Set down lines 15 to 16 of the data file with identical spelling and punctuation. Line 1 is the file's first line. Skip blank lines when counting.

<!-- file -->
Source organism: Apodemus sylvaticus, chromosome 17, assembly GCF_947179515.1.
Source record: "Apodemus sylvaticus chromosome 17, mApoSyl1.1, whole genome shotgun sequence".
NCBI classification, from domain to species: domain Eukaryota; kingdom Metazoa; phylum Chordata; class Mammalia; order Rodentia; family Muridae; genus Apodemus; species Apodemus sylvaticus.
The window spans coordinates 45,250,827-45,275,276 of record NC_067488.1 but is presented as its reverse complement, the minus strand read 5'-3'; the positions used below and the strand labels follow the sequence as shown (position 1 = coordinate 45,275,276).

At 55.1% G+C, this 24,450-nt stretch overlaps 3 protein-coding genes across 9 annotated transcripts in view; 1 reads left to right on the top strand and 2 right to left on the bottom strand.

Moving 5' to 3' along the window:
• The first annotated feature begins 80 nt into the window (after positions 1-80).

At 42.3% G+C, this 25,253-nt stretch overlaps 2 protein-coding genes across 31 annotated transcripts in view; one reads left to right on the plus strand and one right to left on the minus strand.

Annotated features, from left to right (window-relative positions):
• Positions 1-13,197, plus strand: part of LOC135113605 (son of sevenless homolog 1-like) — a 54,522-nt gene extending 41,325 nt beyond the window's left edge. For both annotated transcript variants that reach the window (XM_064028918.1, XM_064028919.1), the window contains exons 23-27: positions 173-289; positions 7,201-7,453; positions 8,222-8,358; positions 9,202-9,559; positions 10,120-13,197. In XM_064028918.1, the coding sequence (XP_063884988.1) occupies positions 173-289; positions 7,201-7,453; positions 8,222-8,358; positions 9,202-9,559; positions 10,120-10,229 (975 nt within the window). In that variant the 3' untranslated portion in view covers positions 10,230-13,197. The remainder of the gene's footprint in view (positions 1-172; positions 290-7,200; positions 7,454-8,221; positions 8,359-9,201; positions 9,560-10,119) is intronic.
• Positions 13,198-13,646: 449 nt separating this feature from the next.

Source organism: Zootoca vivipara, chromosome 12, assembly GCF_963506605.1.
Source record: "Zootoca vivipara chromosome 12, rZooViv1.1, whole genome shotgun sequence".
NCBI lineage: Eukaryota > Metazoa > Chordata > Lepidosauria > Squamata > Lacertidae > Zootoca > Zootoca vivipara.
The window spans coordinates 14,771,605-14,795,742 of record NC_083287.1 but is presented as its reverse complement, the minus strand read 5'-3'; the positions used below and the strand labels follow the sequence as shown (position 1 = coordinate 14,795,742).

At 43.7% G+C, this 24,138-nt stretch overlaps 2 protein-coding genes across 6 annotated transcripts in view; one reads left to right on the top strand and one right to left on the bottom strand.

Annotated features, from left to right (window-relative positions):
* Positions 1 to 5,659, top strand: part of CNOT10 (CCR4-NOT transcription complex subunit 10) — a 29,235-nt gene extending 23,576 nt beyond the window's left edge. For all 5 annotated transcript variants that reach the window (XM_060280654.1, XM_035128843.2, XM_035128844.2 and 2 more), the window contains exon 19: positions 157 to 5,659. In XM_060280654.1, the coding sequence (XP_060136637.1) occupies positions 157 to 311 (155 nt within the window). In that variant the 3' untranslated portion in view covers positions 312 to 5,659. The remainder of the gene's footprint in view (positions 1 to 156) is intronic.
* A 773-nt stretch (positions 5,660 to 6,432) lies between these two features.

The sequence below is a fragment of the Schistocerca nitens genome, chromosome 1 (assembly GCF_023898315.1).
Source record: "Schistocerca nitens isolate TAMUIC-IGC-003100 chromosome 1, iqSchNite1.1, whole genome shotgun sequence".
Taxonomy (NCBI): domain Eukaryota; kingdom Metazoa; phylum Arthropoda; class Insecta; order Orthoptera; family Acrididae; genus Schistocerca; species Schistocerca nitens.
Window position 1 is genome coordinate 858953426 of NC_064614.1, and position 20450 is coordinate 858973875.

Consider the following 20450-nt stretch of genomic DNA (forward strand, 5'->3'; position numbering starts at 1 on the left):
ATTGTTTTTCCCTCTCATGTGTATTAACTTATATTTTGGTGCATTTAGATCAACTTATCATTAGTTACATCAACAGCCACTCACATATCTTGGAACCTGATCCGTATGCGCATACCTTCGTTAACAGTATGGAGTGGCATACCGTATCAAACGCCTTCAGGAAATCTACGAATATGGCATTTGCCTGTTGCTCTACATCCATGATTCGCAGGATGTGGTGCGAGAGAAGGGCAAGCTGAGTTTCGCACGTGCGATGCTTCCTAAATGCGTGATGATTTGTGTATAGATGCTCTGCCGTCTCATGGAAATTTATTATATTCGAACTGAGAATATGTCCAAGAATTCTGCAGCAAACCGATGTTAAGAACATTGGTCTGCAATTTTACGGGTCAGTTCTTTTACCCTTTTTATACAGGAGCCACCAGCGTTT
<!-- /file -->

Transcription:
The window spans coordinates 14,771,605-14,795,742 of record NC_083287.1 but is presented as its reverse complement, the minus strand read 5'-3'; the positions used below and the strand labels follow the sequence as shown (position 1 = coordinate 14,795,742).

At 43.7% G+C, this 24,138-nt stretch overlaps 2 protein-coding genes across 6 annotated transcripts in view; one reads left to right on the top strand and one right to left on the bottom strand.